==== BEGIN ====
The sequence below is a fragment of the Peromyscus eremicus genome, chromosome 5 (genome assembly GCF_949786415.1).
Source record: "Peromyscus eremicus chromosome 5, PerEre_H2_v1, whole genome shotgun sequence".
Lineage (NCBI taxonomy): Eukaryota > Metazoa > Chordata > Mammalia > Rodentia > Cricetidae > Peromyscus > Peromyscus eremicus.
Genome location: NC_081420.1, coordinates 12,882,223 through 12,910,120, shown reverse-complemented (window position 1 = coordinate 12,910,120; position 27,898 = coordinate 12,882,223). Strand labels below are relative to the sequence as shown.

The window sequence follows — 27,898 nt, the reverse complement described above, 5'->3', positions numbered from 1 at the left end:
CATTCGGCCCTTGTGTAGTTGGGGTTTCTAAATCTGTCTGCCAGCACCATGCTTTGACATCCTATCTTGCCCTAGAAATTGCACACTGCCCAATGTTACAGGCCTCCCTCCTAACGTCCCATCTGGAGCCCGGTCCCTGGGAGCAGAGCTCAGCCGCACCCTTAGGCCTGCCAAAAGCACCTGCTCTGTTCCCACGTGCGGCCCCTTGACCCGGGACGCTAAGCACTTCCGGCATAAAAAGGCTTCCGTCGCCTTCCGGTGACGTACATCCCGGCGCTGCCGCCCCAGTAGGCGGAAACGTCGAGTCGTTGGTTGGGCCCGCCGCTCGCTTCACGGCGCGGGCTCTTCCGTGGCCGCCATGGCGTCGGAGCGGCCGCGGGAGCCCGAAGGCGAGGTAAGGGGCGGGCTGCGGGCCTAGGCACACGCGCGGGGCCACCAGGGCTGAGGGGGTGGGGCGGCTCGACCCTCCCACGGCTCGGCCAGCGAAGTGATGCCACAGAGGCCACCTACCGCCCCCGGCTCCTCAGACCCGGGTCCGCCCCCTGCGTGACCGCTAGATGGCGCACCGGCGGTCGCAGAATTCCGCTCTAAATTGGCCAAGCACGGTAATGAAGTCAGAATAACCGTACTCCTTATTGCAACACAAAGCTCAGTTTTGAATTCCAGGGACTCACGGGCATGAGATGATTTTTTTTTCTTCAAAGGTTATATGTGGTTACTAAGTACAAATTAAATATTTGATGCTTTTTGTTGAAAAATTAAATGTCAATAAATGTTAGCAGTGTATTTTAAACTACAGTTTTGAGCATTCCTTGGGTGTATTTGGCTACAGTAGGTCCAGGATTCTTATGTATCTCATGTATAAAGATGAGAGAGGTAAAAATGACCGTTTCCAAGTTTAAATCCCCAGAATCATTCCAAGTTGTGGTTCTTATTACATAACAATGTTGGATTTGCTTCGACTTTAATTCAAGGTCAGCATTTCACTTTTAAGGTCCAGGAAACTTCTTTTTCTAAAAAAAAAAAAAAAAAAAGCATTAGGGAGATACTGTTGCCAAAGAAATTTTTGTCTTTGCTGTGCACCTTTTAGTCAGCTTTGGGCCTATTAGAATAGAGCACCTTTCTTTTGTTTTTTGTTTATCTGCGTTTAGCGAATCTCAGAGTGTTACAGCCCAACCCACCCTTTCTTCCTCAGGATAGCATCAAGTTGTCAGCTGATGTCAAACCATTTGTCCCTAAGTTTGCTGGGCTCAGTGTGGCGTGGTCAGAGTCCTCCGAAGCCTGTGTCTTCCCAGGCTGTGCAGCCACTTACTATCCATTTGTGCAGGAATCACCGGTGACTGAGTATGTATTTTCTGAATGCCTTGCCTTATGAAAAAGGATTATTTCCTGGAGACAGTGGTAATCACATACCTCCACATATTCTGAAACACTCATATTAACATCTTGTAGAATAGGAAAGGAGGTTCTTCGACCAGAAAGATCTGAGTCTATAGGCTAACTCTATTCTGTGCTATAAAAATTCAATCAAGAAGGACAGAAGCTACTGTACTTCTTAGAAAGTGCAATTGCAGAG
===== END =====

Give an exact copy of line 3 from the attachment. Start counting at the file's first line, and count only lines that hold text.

Lineage (NCBI taxonomy): Eukaryota > Metazoa > Chordata > Mammalia > Rodentia > Cricetidae > Peromyscus > Peromyscus eremicus.